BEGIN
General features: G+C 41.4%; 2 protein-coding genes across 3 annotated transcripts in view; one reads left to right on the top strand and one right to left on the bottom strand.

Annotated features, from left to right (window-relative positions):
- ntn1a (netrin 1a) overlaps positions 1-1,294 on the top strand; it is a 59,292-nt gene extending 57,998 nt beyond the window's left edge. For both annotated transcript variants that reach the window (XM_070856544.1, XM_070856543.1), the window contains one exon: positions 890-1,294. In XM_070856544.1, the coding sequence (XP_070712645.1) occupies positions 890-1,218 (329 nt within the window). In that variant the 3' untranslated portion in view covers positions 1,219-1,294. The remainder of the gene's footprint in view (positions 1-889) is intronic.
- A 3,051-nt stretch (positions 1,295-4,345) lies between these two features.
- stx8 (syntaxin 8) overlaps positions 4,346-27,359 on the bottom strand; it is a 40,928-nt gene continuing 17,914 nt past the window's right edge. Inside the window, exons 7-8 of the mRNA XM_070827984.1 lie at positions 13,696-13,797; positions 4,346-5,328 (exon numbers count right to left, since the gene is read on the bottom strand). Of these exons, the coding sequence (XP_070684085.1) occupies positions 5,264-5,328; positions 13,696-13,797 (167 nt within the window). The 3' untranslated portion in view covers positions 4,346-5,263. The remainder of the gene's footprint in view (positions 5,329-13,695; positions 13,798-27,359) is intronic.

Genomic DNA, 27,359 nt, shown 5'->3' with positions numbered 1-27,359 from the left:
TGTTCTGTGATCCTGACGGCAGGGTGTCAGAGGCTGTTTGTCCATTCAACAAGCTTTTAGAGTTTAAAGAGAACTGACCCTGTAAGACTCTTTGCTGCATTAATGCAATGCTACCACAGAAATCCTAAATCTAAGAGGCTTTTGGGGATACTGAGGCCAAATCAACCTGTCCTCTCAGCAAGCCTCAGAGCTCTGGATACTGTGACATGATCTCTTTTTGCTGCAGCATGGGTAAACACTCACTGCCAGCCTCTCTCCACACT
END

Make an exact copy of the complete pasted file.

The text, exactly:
General features: G+C 41.4%; 2 protein-coding genes across 3 annotated transcripts in view; one reads left to right on the top strand and one right to left on the bottom strand.

Annotated features, from left to right (window-relative positions):
- ntn1a (netrin 1a) overlaps positions 1-1,294 on the top strand; it is a 59,292-nt gene extending 57,998 nt beyond the window's left edge. For both annotated transcript variants that reach the window (XM_070856544.1, XM_070856543.1), the window contains one exon: positions 890-1,294. In XM_070856544.1, the coding sequence (XP_070712645.1) occupies positions 890-1,218 (329 nt within the window). In that variant the 3' untranslated portion in view covers positions 1,219-1,294. The remainder of the gene's footprint in view (positions 1-889) is intronic.
- A 3,051-nt stretch (positions 1,295-4,345) lies between these two features.
- stx8 (syntaxin 8) overlaps positions 4,346-27,359 on the bottom strand; it is a 40,928-nt gene continuing 17,914 nt past the window's right edge. Inside the window, exons 7-8 of the mRNA XM_070827984.1 lie at positions 13,696-13,797; positions 4,346-5,328 (exon numbers count right to left, since the gene is read on the bottom strand). Of these exons, the coding sequence (XP_070684085.1) occupies positions 5,264-5,328; positions 13,696-13,797 (167 nt within the window). The 3' untranslated portion in view covers positions 4,346-5,263. The remainder of the gene's footprint in view (positions 5,329-13,695; positions 13,798-27,359) is intronic.

Genomic DNA, 27,359 nt, shown 5'->3' with positions numbered 1-27,359 from the left:
TGTTCTGTGATCCTGACGGCAGGGTGTCAGAGGCTGTTTGTCCATTCAACAAGCTTTTAGAGTTTAAAGAGAACTGACCCTGTAAGACTCTTTGCTGCATTAATGCAATGCTACCACAGAAATCCTAAATCTAAGAGGCTTTTGGGGATACTGAGGCCAAATCAACCTGTCCTCTCAGCAAGCCTCAGAGCTCTGGATACTGTGACATGATCTCTTTTTGCTGCAGCATGGGTAAACACTCACTGCCAGCCTCTCTCCACACT